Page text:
In 1986, Chris Neil and I went to Los Angeles to pick up an ASCAP award for "All I Need Is A Miracle" being the most played international song on American radio. I also received an award from ASCAP in London on behalf of 63 Songs, again for the success of Mike & The Mechanics, so 85/86 was a very active period. We were building a very strong independent publishing company. At one period around then, we had 16 copyrights on the American charts - some singles and some album tracks. And looking back, I'd say the climax of the Arlon thing for me was Chris Neil and I going to America to pick up that award.
Though we looked after ourselves in the UK, we sub-published through Chappell internationally and what I used to do was have a relationship with the individual countries directly I didn't just go through the London office. I contacted people directly and sent them material directly so they felt more like an offshoot of our office. And it wasn't a hustle I was just making them aware of what we had, giving them a full outline of what the writer was about and keeping them up to date with all the new product. Not just sending them what had been recorded, but new demos, new ideas, keeping them well ahead of the game.
Mick Leeson & Peter Vale?
Mick Leeson and Peter Vale, had been schoolteachers, though when I was involved, they were already full-time songwriters, we'd paid them an advance and some of the copyrights I've mentioned that we had in the American charts were by them. They'd written for Sheena and for a few other people, and Mick Leeson had written several lyrics for other people's tunes. For instance, the "Widows" theme, for which Gerard Kenny did the music. They were very bright boys and real craftsmen. All they wanted to do was write songs. They didn't really want to perform, although they had a slight interest in producing. But mainly it was writing and they went about it very professionally. They would meet at nine o'clock in the morning and finish some time in the afternoon just like a job.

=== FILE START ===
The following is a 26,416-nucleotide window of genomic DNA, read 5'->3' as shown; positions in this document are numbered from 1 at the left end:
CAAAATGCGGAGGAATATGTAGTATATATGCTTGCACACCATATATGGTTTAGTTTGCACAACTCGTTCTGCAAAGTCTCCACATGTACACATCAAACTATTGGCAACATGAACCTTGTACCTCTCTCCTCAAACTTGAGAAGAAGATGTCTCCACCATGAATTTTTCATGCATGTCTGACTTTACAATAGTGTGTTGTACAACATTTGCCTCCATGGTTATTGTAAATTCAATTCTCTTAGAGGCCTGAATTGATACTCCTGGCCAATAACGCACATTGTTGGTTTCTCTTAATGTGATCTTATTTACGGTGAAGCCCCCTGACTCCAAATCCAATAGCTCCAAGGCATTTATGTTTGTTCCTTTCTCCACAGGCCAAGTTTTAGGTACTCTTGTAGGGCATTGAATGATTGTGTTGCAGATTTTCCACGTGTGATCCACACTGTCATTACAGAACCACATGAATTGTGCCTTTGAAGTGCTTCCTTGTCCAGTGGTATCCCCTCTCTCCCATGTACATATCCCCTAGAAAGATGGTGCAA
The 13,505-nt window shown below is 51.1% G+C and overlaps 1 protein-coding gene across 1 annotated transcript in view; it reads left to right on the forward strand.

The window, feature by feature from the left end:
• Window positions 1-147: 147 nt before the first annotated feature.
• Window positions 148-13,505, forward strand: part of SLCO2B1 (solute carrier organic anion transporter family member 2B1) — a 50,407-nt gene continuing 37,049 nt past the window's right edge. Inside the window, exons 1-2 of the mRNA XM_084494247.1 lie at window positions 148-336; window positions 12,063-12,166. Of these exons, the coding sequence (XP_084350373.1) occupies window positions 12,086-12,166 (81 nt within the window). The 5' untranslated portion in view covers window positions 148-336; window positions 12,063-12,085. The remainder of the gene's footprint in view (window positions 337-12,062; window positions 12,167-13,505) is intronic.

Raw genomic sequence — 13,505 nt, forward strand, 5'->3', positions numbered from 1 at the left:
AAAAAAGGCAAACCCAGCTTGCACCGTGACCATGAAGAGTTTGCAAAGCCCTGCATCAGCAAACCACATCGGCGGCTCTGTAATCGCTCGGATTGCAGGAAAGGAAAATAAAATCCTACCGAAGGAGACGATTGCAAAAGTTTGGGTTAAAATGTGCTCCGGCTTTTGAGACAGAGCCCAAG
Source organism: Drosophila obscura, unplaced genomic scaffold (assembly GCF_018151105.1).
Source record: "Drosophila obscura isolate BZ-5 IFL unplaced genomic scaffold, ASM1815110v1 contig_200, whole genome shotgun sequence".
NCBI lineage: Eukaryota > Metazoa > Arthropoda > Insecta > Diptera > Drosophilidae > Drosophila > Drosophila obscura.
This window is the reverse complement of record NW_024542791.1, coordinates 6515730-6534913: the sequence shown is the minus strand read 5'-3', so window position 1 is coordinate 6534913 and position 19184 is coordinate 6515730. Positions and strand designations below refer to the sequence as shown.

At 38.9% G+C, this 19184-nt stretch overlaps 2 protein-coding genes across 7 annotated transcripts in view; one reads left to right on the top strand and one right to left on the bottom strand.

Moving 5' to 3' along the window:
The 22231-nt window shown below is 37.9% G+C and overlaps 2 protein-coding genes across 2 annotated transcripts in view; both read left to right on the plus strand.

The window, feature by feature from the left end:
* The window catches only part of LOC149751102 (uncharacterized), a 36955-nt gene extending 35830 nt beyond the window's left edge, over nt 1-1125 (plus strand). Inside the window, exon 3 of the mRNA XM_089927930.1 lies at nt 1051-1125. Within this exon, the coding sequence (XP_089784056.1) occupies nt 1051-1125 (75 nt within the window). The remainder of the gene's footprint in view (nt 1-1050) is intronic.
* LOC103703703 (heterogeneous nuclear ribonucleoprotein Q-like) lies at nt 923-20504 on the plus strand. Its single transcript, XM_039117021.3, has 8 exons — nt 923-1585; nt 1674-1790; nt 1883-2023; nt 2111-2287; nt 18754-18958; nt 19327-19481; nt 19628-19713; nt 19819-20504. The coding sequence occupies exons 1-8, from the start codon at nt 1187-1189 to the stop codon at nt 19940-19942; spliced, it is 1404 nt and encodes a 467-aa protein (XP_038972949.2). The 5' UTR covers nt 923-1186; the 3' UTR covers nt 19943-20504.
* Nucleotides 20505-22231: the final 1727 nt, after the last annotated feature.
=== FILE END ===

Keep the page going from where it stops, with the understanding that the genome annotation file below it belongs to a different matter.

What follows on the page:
Mick Leeson & Peter Vale
Did you seek out new talent yourself?
I made it a policy that I would hear everything that came in because although I had people working for me, I felt I should be seen to be involved. Deke was employing me for my experience in the business, not just to sit there while other people found the talent. And I must say he gave me total control - it was like running my own show.
Deke was managing Ned Sherrin and we put on a musical called "The Sloane Ranger", which Ned did with, I think, Keith Waterhouse, which was very successful and Ned also did a version of "The Mikado" - very much a Ken Livingstone era "Mikado"! and I represented the publishing on that, because there were original songs in it. I hadn't been involved in putting on a musical before and that was quite an enlightening time for me.
All our administration went through Frank Coachworth at Mautoglade which was excellent because Frank is very experienced and a very nice man. So if I had any problem, I'd go round to Frank and we'd sort it out. I found that a lot more valuable than having somebody sit in front of a computer. With a one-man operation like Noon Music - well, one man and a secretary! - you become cocooned in what you're doing. When you suddenly join an organisation like the Arlon Group, although it was a small company compared to a Chappell or an EMI Music, there were people operating in different fields that you could bring together and that gave me a lot more room to manoeuvre.